What we commonly refer to as being “sick” are actually intelligent responses on the part of your body to rid itself of microorganisms. Your immune system is spread throughout your entire body through nearly every tissue and organ. The activity of your immune system is so widespread throughout your body that some immune researchers have said that it may be best described as the “immune response.” And in fact, the symptoms many people think of as being caused by bacteria or viruses are actually the activity of your immune system itself.
Your Immune Responses are Intelligent
When your body mounts an immune response, it is actively responding to what it senses as a foreign invader. When immune cells, known as mast cells, are stimulated by an irritant such as dust or pollen, they release a chemical called histamine. You may have heard of histamine because there are so many anti-histamine drugs available. While histamine is one of the most targeted chemicals in the body by the activity of drugs, it is actually a key player in a healthy immune response.
Histamine activates a series of protective activities to handle unwanted irritants or microbes. To bring a greater number of immune cells into an area, histamine increases the fluid flow through the tissue. Think of runny noses and watery eyes, for example. Histamine is also the initiator of your sneeze reflex. This series of steps is the intelligent response of your body to remove unwanted microorganisms or irritants from these areas.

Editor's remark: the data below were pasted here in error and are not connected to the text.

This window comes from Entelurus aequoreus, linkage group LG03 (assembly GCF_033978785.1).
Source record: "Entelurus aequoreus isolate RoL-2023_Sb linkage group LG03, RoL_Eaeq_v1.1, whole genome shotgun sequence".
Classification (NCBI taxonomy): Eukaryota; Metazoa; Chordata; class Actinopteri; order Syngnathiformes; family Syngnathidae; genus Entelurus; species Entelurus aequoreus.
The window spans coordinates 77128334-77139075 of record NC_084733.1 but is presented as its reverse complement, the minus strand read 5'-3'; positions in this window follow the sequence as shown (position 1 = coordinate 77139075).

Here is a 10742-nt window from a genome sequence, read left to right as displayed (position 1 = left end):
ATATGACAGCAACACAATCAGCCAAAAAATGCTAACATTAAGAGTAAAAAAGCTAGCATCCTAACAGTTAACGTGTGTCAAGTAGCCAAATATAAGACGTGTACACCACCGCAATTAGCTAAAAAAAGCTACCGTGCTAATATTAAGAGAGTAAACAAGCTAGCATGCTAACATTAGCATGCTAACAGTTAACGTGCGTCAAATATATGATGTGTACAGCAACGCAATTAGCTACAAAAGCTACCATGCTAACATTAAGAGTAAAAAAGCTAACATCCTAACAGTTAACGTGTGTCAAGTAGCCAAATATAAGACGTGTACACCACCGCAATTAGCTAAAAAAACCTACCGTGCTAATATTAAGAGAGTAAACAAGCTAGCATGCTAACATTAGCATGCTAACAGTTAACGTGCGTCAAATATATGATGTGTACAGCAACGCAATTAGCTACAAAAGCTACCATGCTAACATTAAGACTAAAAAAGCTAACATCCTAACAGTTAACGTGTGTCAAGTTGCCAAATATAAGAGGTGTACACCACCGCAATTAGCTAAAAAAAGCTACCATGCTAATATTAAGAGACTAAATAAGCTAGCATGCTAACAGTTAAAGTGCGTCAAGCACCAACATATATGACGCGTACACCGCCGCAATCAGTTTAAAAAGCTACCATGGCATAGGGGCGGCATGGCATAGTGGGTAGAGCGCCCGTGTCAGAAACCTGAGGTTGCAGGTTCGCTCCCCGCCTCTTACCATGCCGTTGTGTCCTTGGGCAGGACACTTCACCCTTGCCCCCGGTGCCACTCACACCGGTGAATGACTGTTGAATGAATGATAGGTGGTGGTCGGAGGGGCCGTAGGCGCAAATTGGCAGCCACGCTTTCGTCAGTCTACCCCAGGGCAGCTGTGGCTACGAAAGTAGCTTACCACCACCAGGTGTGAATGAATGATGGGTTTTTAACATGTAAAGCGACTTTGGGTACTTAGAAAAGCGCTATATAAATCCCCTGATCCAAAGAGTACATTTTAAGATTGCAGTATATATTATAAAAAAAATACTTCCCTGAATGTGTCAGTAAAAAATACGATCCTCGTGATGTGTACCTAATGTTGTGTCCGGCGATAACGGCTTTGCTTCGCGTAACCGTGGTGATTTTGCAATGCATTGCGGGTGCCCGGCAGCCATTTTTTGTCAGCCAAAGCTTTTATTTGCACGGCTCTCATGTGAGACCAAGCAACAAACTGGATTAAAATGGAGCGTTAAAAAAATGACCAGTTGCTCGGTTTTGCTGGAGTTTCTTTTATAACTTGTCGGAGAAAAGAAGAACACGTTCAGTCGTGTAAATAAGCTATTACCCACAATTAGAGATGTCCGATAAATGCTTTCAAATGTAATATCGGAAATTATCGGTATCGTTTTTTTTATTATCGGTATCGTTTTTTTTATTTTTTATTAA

This release of histamine is one of the most commonly interfered activities of your body by the use of drugs. But what is actually more intelligent? Allowing your body to isolate and expel unwanted invaders through its natural immune responses? Or taking a drug that prevents your body from performing basic housekeeping that removes offenders? It turns out that interfering with another common immune response – lowering a fever – can actually prolong an illness.
Fever is another intelligent immune response your body makes happen when it is fighting something. The activity of every biochemical reaction inside your body is dependent on temperature. It turns out that at higher temperatures, many processes occur more quickly inside your body.
Again, rather than microorganisms causing a fever, the fever is your body’s intelligent response to protect itself. Your brain has an area called the hypothalamus that controls the temperature of your body. To create a fever, your body produces molecules that tell your brain to literally “turn up the thermostat.” Your body can turn raise the temperature as high as 105 degrees without ill effects.
By increasing the temperature a few degrees, your body can more efficiently destroy invaders. By understanding this, you can see why people with influenza who use drugs to lower fever can actually be sick longer than those who let their bodies’ natural immune response work. A study in the journal Pharmacotherapy found that people who lowered their fever with aspirin or acetaminophen actually experienced the flu for several days longer.
Your body is brilliant! Allow it to do its job!